Prehistory - did Welsh dressers come from Orkney?

Has anyone else watched the BBC 2 program about Orkney being the cradle of civilisation in Britain?
I must say, when I visited there, I was very impressed by Scara Brae as so like early buildings in Wales. Now they have

  • Shown that Orkney voles were taken there from Belgium by the first settlers and never lived anywhere else in Britain.

  • shown that the earliest buildings date from about 3500BC, well before Stonehenge,

We are all Orkadians under the skin!

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I saw that, it’s intriguing that the settlers bypassed the whole East coast of Britain, presumably there must have been something very special about Orkney to go all that way from Europe, and must have known about it all that distance away before they set off. I recently read a book about Stonehenge by Nikolai Tolstoy (The mysteries of stonehenge), which looks at medieval (mostly Welsh) sources such as the story of Lludd and Llefelys and the dream of Macsen Wledig, Geoffrey of Monmouth, and even the life of St. Illtud which the author believes contains fragments of ancient myths regarding the purpose of Stonehenge (that it was the sacred centre or ‘omphalos’ of Britain)

It certainly does seem to have had a special prominence, not only in Britain, but in the rest of Europe, too. The oldest relics there date back to a time when Britain was not yet an island, but still fully part of continental Europa (up until circa 5000 BC)

I haven’t watched the programme yet but I am planning to.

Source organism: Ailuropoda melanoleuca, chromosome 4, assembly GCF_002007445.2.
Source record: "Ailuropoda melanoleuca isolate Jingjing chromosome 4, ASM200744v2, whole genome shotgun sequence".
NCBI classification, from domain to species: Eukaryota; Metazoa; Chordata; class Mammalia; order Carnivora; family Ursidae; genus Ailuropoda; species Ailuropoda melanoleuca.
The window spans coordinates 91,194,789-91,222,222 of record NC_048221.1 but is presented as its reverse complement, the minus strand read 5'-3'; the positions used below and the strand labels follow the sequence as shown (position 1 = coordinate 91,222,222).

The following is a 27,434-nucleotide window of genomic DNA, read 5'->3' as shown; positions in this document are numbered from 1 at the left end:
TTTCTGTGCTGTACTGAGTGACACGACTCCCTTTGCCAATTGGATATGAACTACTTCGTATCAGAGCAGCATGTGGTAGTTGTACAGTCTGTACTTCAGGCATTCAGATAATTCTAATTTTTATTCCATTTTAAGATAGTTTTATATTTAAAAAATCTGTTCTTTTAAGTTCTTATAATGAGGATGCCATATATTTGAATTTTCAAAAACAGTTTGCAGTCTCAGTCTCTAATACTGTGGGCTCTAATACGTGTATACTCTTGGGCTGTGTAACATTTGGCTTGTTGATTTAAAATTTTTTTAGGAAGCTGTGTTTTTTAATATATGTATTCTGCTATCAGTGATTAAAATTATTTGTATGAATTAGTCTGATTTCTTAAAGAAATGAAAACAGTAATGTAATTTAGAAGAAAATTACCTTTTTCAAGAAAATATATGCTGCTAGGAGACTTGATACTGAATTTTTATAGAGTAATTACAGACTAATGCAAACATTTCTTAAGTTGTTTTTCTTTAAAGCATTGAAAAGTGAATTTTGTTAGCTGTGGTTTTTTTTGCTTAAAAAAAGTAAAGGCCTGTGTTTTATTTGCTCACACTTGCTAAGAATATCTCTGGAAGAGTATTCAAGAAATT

However, I’m currently reading a book by Peter Marshall called ‘Europe’s Lost Civilization’. He starts off in the Orkneys and travels down the west coast of Scotland and through the Irish Sea visiting various related ancient sacred sites in Ireland and Wales, and then on to Stonehenge and Avebury. That’s as far as I’ve got so far, but he travels on visiting more sites on the Atlantic coast of France, Spain and Portugal, before entering the Mediterranean and ending up at Malta.
He’s trying to show that peoples living along this route are interconnected by the sea trade routes and they were a lot more advanced than we’ve given them credit for. Well worth a read.

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Which parts of the Stonehenge area have artifacts dating from the Mesolithic? I know there were Mesolithic microliths on Burry Holms, Gower, but as the people were, I think, nomadic at that stage, any habitations would have had to be stone to survive.
Re-Orkney, next program is supposed to look at types of possible boat able to navigate the Pentland Firth! I’m not sure if we know that it was as wild back then in a milder climate, but it is clearly strange that folk should choose to travel so far. Of course, it only takes one vessel with two voles to start a population!! It does underline the fact that the sea was the ‘motorway’ of the era, in fact the only really valid way to make a journey of any length! The archaeologists were genuinely surprised to realise what they had found on the Ness of Brodgar. When I was on Orkney, I’m not sure they had even started that dig! There was so much more obvious great stuff and that spot didn’t jump out at you!